> - volume names to be treated as comments, meant for humans only,
>   dropping the corresponding indirection layer and the related code

The corresponding indirection layer is only used for humans. Internally
Coda clients and servers use the volume id, the only places the name is
used is for cfs makemount and when volume ids are mapped back to names
when we display updates in f.i. codacon or cfs listvol.

> - clients need to contact VSGs but servers only need to contact AVSGs,
>   severs have also higher demands on reliability of the mapping
>   AVSG (a set of server ids) => set of endpoints (ip:port),
>   the mapping is to be implemented by a "db/servers"-lookalike

Do you actually know what AVSG means? Because it isn't just a set of

> - volume ids shall be maintained realm-wise not server-wise
>   (each replica of the same volume shall bear the same volume id),
>   dropping the extra mapping from repvol to volreps and the corresponding
>   code

Then you cannot expand a conflict on the client and deal with the fact
that we then have to compare different directory objects which will have
identical object identifiers (realm.volume.vnode.uniquefier).

The replicated volume and volume replica distinction goes much deeper
than just making for confusing repvol vs. volrep naming.

    Replicated volumes
        - Only exist on the client and in the VRDB file on the server
        - Have callbacks, cache revalidation, disconnected operation.
        - Are built by combining one or more volume replicas.

    Volume replicas
        - Actually have a physical presence on a single Coda server
        - Use check-on-open for cache consistency.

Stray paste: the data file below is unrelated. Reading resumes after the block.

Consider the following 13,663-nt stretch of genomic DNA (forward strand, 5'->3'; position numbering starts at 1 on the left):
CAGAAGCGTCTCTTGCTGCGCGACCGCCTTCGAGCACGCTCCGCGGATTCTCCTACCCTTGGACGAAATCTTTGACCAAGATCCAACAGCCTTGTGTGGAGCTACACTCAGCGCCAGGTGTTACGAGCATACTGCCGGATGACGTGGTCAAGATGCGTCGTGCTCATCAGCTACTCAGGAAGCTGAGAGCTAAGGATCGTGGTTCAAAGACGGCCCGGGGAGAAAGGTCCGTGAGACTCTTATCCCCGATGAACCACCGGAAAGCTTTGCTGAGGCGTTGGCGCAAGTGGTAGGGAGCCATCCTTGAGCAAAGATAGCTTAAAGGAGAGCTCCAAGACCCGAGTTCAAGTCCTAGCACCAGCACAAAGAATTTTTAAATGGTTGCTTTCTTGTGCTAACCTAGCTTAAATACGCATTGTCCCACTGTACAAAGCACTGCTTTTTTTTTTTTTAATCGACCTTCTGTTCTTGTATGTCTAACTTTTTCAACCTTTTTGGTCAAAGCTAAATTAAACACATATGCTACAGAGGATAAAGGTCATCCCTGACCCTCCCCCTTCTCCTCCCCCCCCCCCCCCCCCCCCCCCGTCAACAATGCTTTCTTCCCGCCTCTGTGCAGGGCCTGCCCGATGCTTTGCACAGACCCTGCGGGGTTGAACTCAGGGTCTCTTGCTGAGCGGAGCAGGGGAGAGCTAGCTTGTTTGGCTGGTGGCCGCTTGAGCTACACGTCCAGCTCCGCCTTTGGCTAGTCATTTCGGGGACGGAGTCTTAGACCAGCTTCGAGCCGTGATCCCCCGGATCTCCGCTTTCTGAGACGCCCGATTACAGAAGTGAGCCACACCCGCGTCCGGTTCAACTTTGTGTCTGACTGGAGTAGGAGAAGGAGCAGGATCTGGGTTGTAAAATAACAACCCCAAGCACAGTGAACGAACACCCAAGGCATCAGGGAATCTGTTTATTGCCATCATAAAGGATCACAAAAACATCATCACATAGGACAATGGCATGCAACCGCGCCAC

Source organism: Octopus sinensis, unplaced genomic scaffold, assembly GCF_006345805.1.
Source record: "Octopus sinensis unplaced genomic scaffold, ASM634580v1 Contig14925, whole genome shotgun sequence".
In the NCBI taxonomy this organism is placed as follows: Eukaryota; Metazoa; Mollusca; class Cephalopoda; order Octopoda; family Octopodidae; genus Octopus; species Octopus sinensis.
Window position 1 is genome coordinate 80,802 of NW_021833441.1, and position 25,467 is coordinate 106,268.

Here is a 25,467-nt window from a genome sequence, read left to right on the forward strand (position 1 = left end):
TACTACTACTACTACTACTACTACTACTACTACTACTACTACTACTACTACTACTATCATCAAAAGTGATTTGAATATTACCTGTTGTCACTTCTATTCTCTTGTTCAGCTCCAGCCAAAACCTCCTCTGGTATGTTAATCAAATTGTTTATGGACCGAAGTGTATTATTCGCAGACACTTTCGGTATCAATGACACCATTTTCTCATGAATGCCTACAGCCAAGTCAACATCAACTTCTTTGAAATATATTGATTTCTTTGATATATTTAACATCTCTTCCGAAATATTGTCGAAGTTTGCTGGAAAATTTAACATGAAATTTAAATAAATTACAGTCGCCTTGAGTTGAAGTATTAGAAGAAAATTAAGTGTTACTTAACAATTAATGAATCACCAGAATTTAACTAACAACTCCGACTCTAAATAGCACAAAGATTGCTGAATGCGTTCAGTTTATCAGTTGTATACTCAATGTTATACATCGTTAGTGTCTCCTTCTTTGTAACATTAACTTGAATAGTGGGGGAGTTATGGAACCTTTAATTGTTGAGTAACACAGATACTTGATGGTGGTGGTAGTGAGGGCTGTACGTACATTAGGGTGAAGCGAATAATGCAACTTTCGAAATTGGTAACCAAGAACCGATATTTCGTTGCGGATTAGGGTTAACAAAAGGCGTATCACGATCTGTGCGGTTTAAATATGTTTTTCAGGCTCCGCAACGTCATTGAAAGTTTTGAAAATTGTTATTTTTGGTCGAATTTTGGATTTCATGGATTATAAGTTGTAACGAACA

- Are normally only visible when a conflict is expanded or when
          a backup/snapshot volume is mounted.

During repair you need to be able to show all copies of a particular
object that has a conflict. So when you run cfs expand foo, it will turn
foo into a directory that contains 'localhost' which maps to the local
copy (replicated volume) and a copy for every server that stores a copy
of the object (each volume replica). So now when we ask the kernel to
open one of these copies, the fact that they use different volume-ids is

> - the kernel part of the Coda client is to be simplified by dropping
>   the pioctl part which should instead go via a plain socket out of
>   the /coda name space, importing the change from Ulocoda

The kernel part of the pioctl interface is tiny. text is 163 bytes and
data is 200 bytes, it just is a copy-in-copy-out in the kernel module.
But as it does that it also tags the request with the actual uid of the
user making the request. As far as I remember the 'plain socket' was a
unix domain socket with no cross-platform solution that tells Venus the
uid of the connecting client. So either relying on the politeness of the
client to not lie about the identity of the user making the request, or
assuming that every system is a single user system.

Moving to FUSE would be a much better approach if you want to get rid of
kernel complexity. Patches are welcome.

Received on 2014-08-01 13:54:16